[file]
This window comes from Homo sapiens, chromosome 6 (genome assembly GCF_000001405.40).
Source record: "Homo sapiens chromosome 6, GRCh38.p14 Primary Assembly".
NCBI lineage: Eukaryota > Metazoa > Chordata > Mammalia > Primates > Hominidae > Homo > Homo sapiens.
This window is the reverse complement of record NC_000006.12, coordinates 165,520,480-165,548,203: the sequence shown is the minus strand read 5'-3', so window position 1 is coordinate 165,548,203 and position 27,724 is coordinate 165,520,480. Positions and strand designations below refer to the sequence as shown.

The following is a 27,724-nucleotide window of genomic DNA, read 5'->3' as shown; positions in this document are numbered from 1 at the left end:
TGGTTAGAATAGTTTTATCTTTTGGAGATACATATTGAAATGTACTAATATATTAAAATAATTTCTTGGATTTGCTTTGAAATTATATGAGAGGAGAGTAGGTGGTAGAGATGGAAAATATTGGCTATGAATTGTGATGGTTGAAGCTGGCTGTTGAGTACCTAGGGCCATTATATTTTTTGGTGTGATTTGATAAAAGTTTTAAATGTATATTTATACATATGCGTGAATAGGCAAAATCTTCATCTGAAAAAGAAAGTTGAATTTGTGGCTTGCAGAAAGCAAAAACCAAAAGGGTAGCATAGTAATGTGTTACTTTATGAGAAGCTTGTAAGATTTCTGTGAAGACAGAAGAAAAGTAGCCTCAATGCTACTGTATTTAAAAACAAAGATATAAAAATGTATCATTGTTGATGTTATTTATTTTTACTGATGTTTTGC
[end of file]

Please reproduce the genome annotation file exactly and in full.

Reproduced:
This window comes from Homo sapiens, chromosome 6 (genome assembly GCF_000001405.40).
Source record: "Homo sapiens chromosome 6, GRCh38.p14 Primary Assembly".
NCBI lineage: Eukaryota > Metazoa > Chordata > Mammalia > Primates > Hominidae > Homo > Homo sapiens.
This window is the reverse complement of record NC_000006.12, coordinates 165,520,480-165,548,203: the sequence shown is the minus strand read 5'-3', so window position 1 is coordinate 165,548,203 and position 27,724 is coordinate 165,520,480. Positions and strand designations below refer to the sequence as shown.

The following is a 27,724-nucleotide window of genomic DNA, read 5'->3' as shown; positions in this document are numbered from 1 at the left end:
TGGTTAGAATAGTTTTATCTTTTGGAGATACATATTGAAATGTACTAATATATTAAAATAATTTCTTGGATTTGCTTTGAAATTATATGAGAGGAGAGTAGGTGGTAGAGATGGAAAATATTGGCTATGAATTGTGATGGTTGAAGCTGGCTGTTGAGTACCTAGGGCCATTATATTTTTTGGTGTGATTTGATAAAAGTTTTAAATGTATATTTATACATATGCGTGAATAGGCAAAATCTTCATCTGAAAAAGAAAGTTGAATTTGTGGCTTGCAGAAAGCAAAAACCAAAAGGGTAGCATAGTAATGTGTTACTTTATGAGAAGCTTGTAAGATTTCTGTGAAGACAGAAGAAAAGTAGCCTCAATGCTACTGTATTTAAAAACAAAGATATAAAAATGTATCATTGTTGATGTTATTTATTTTTACTGATGTTTTGC